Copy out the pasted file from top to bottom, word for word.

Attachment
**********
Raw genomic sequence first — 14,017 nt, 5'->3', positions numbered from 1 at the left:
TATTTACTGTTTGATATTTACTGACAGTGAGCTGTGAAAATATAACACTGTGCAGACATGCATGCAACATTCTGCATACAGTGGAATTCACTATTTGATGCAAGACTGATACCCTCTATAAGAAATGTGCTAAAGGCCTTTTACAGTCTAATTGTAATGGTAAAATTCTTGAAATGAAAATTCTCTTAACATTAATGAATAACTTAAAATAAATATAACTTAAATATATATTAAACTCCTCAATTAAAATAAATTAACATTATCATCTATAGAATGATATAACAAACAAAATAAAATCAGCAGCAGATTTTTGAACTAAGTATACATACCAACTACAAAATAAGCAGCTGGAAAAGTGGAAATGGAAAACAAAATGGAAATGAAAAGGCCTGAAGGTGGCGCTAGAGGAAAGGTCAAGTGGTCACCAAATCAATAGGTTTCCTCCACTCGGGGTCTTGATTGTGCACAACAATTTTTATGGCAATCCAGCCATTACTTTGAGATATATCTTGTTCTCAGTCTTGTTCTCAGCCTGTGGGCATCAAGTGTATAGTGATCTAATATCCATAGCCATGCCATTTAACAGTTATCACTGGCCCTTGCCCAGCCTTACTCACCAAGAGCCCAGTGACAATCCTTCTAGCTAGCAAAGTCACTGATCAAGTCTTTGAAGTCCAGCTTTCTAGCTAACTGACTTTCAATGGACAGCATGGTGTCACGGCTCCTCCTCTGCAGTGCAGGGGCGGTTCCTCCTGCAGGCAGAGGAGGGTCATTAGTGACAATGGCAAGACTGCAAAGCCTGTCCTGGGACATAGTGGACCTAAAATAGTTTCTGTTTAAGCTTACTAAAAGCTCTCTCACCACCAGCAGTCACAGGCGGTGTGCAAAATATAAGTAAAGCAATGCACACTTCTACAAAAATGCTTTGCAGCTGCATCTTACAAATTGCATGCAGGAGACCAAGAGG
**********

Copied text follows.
Raw genomic sequence first — 14,017 nt, 5'->3', positions numbered from 1 at the left:
TATTTACTGTTTGATATTTACTGACAGTGAGCTGTGAAAATATAACACTGTGCAGACATGCATGCAACATTCTGCATACAGTGGAATTCACTATTTGATGCAAGACTGATACCCTCTATAAGAAATGTGCTAAAGGCCTTTTACAGTCTAATTGTAATGGTAAAATTCTTGAAATGAAAATTCTCTTAACATTAATGAATAACTTAAAATAAATATAACTTAAATATATATTAAACTCCTCAATTAAAATAAATTAACATTATCATCTATAGAATGATATAACAAACAAAATAAAATCAGCAGCAGATTTTTGAACTAAGTATACATACCAACTACAAAATAAGCAGCTGGAAAAGTGGAAATGGAAAACAAAATGGAAATGAAAAGGCCTGAAGGTGGCGCTAGAGGAAAGGTCAAGTGGTCACCAAATCAATAGGTTTCCTCCACTCGGGGTCTTGATTGTGCACAACAATTTTTATGGCAATCCAGCCATTACTTTGAGATATATCTTGTTCTCAGTCTTGTTCTCAGCCTGTGGGCATCAAGTGTATAGTGATCTAATATCCATAGCCATGCCATTTAACAGTTATCACTGGCCCTTGCCCAGCCTTACTCACCAAGAGCCCAGTGACAATCCTTCTAGCTAGCAAAGTCACTGATCAAGTCTTTGAAGTCCAGCTTTCTAGCTAACTGACTTTCAATGGACAGCATGGTGTCACGGCTCCTCCTCTGCAGTGCAGGGGCGGTTCCTCCTGCAGGCAGAGGAGGGTCATTAGTGACAATGGCAAGACTGCAAAGCCTGTCCTGGGACATAGTGGACCTAAAATAGTTTCTGTTTAAGCTTACTAAAAGCTCTCTCACCACCAGCAGTCACAGGCGGTGTGCAAAATATAAGTAAAGCAATGCACACTTCTACAAAAATGCTTTGCAGCTGCATCTTACAAATTGCATGCAGGAGACCAAGAGG